FIG. 11 illustrates an example application for the mobile communication unit 160 of a VEIP system 100. The mobile communication unit 160 may be implemented for speech or data packet transmission, such as for video streaming. Using the position information, the cell search operation may be greatly improved in duration and accuracy, as indicated by block 1110. A mobile communication database may store a list of parameters relating to the broadcast stations and cells of a cellular radio communication system. The position data may then be used to quickly determine the appropriate cell in which the vehicle is located or to present to the user stations of an alternative network.

In some systems, the position data from the navigation unit 105 may be used to improve parameters relating to the reception quality, as indicated by block 1115. The transmission rate, with which radio communication may be performed, may be adapted for the position data. In areas of poor reception quality, the transmission rate may be appropriately reduced in order to maintain good quality reception without increasing the transmission power. This transmission rate control is indicated by block 1120.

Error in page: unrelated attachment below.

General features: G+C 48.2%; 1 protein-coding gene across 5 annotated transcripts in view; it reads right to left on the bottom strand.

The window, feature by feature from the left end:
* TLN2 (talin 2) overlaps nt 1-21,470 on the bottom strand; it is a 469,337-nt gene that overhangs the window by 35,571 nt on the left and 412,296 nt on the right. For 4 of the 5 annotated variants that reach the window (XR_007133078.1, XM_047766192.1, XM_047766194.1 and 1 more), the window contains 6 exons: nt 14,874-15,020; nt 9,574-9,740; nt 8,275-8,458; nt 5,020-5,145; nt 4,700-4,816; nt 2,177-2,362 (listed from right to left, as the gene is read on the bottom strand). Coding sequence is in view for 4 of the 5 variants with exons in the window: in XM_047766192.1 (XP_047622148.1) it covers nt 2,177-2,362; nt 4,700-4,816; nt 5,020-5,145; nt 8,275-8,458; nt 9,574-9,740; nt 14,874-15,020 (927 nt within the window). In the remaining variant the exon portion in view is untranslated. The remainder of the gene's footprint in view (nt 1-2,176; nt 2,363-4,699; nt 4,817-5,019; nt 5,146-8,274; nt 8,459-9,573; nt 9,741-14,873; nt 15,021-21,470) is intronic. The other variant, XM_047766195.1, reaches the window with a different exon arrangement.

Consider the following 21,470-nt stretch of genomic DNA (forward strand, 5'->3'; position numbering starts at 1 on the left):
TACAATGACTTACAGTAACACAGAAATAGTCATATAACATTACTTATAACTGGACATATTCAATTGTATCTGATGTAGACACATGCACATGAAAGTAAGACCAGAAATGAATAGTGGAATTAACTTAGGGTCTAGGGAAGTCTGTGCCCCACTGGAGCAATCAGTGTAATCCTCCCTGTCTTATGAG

An error correction scheme may be implemented using the relevant position data, as indicated by block 1125. In mobile communication systems, the retransmission operation (such as at block 1130) may be improved using the position data in areas of poor reception quality. A higher repetition rate with increased data redundancy may be selected by the receiver 130. The mobile communication unit 160 may predict reception characteristics and may respond accordingly, at block 1135.